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Love is blind 

Wednesday, Apr 26 2006
This past year and a half has felt like a new dawn for extreme vocal histrionics, as indie acts like Clap Your Hands Say Yeah and Spinto Band showcase frontmen tweaking and torturing their knotted throats with the precision of an evil Bond agent. Baltimore's Wilderness offers no less lyrical drama on its latest release, Vessel States, a tense record that holds razors to its wrists. Here gothic Joy Division textures map bleak post-punk terrain, over which singer James Johnson howls as if severe angst would be a welcome respite from the depths in which his haunted wail resonates. If you can stomach Johnson's artful pretensions, the music is thick with melodic goodness, even if the moods presented range only from gray to kohl black. Wilderness performs Thursday, April 27, at Bottom of the Hill at 9 p.m. Admission is $8; call 621-4455 or visit for more info. — Jennifer Maerz

Though most modern beats originate in Africa, rare is the artist who conveys the full body of the continent — its hypnotic bass lines, reggae-driven keyboards and horn sections, its emergent hip-hop scene, desert-inflected blues, mellowed-down Cape Verde and Ivory Coast soul, and infiltrations of Cape Town gospel. On Amadou & Mariam 's vital 2005 release Dimanche Bamako, the essence of Afro pop has been redefined from droning regional dance lines to all-encompassing global rhythm. The duo, a blind married couple, is trained in Malian blues and folk, though its revolving sound has been fashioned by pilgrimages to France, Burkini Faso, and the Ivory Coast, where colonialism is historically thwarted by the entrancing power of dance music. Even more hypnotic is the group's live show — in hearing desert blues riffs trade with hip-hop songs like last year's "Sénégal Fast Food," one can appreciate the dexterous achievement of creating this language. It's the essence of centuries of Africa becoming a singular voice — and vision. Amadou & Mariam perform on Friday, April 28, at Bimbo's at 9 p.m. Admission is $25; call 474.0365 or visit for more info. — Chris Coomey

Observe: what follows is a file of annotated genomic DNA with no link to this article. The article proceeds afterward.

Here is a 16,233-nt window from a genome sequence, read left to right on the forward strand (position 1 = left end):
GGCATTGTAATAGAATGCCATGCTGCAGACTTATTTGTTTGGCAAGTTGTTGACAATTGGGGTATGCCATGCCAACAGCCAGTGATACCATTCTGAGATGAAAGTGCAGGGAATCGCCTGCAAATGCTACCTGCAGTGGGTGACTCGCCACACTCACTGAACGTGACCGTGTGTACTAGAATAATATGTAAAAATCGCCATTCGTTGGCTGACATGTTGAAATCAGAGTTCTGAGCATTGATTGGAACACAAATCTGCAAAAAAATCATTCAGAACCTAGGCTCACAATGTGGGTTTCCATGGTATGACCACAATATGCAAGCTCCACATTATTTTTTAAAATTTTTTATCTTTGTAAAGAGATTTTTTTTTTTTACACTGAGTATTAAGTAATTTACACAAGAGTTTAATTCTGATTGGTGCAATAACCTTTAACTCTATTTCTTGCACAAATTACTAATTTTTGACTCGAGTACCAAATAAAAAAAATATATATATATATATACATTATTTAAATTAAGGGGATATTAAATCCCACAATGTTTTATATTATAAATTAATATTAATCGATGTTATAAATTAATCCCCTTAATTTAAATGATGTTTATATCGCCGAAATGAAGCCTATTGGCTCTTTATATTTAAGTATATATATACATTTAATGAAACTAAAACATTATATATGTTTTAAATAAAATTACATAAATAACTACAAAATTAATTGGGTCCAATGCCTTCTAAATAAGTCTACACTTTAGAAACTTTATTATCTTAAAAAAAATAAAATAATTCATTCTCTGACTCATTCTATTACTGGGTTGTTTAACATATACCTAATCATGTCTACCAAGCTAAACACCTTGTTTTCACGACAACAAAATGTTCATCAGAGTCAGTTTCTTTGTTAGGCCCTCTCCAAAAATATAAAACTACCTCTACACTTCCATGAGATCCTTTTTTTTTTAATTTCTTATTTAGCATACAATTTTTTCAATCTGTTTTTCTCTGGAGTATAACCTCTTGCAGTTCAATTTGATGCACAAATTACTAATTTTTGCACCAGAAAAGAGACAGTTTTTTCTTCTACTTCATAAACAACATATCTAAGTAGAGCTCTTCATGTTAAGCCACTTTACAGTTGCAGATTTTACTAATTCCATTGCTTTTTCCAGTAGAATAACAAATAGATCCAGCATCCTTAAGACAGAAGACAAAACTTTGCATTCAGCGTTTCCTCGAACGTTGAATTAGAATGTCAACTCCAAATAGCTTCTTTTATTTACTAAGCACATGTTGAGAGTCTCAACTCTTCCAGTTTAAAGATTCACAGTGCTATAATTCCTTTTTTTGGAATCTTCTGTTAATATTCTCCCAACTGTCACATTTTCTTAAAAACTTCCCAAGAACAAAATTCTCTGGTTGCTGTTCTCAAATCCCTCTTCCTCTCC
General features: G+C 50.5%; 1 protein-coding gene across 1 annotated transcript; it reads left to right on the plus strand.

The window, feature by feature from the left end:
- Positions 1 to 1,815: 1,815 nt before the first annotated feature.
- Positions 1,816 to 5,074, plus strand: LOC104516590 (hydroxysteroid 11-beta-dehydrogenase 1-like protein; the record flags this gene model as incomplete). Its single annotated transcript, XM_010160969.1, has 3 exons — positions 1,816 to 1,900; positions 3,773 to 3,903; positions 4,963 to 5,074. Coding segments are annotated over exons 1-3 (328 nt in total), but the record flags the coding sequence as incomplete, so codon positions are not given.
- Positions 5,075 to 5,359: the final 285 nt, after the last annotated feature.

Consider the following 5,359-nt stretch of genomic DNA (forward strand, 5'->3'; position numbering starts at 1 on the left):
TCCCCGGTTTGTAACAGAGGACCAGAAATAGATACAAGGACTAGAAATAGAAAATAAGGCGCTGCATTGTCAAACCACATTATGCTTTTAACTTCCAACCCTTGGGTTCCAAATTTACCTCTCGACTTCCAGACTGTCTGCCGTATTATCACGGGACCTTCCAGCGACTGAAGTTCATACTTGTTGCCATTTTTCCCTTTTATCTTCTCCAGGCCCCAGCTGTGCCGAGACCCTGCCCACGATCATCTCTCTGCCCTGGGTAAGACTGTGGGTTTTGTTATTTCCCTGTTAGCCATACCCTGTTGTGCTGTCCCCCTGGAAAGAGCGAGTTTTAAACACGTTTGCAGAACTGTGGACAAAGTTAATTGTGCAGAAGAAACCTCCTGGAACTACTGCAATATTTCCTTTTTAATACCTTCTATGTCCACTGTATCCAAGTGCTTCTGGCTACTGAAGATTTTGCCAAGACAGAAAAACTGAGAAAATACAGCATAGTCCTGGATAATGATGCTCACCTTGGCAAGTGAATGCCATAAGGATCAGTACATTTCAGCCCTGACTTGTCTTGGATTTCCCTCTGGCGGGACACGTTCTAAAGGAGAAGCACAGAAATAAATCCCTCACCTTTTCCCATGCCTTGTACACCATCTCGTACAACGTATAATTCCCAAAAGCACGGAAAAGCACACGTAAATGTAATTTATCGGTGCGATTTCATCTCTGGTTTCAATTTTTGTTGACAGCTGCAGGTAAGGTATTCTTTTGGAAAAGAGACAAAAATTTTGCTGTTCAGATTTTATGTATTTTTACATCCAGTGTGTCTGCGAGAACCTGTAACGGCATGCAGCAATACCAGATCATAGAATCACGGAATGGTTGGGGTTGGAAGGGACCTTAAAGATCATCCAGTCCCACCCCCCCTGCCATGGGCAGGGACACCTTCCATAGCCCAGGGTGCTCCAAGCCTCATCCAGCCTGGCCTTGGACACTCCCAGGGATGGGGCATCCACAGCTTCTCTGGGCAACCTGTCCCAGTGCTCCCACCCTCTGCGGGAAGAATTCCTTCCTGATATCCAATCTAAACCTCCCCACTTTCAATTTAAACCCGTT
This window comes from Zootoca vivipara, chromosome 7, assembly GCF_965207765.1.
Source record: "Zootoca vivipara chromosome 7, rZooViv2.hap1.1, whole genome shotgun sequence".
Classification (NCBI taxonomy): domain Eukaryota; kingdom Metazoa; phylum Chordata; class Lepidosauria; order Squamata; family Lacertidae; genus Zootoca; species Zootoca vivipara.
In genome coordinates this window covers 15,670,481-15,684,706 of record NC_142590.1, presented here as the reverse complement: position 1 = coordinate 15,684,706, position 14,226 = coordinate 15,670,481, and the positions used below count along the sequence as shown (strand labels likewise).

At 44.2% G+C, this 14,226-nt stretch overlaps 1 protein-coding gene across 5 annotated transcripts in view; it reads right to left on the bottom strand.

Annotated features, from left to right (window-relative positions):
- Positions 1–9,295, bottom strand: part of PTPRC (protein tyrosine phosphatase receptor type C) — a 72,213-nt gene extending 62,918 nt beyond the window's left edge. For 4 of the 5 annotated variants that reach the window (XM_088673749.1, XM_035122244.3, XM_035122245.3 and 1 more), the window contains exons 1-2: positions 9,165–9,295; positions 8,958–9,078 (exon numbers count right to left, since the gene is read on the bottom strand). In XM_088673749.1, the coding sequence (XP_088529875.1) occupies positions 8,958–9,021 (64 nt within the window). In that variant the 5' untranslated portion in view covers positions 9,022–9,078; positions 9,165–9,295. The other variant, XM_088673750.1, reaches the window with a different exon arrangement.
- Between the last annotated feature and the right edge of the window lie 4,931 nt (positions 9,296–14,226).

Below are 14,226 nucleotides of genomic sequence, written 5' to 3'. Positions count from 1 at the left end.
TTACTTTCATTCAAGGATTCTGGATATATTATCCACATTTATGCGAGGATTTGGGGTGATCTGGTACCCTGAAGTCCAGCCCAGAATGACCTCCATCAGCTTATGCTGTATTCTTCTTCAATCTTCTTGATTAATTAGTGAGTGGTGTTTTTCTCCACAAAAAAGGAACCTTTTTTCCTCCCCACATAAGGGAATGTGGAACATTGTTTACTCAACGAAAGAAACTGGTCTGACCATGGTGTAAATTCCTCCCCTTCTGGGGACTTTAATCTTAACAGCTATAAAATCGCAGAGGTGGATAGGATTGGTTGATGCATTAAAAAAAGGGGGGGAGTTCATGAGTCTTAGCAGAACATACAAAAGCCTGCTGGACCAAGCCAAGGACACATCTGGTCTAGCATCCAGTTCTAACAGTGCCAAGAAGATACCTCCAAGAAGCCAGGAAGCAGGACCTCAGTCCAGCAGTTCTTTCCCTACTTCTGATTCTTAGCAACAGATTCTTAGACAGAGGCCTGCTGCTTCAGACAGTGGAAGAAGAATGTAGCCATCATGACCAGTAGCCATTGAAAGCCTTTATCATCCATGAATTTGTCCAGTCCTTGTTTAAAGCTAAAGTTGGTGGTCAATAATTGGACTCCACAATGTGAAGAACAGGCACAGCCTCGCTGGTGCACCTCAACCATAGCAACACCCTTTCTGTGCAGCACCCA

Coming from an entirely different angle than 99 percent of the electroclash movement, Ladytron comprises four slick-sounding British sexbots, who lure partygoers onto the dance floor with crafty beats, compelling hooks, and aloof lyrics. Its debut record, 604, is one of the great dance hits of the '00s, while the latest and most sophisticated release, The Witching Hour, sees the group forging beyond its new-wave origins into the tomorrowland of the distant future. Singer Helen Marnie's vocals are both classy and ice-cold, never delving into camp or cheese. Ladytron should be dazzling on Friday, April 28, at Mezzanine at 9 p.m. Admission is $18; Call 625.8880 or visit for more info. — Adam Bregman

On The Sounds' 2002 debut, Living in America, they stood apart from fellow Swede sensations like The Hives and Sahara Hotnights by dousing punky guitar riffs with danceable synths, drawing countless comparisons to Blondie (as much for lead singer Maja Ivarsson's platinum-haired good looks as for the band's '80s pop radio vibe). Now with their just-released sophomore effort, Dying to Say This to You, the band has really nailed its aesthetic: catchy keyboard squiggles, a steady dancefloor thump, and decadent guitar underpinnings to counter Ivarsson's petulant woman-child vocals, sort of like Nena driving The Cars. The Sounds perform Monday, May 1, at Slim's at 7:30 p.m. Admission is $13-$15; call or visit for more info.— Michele Laudig


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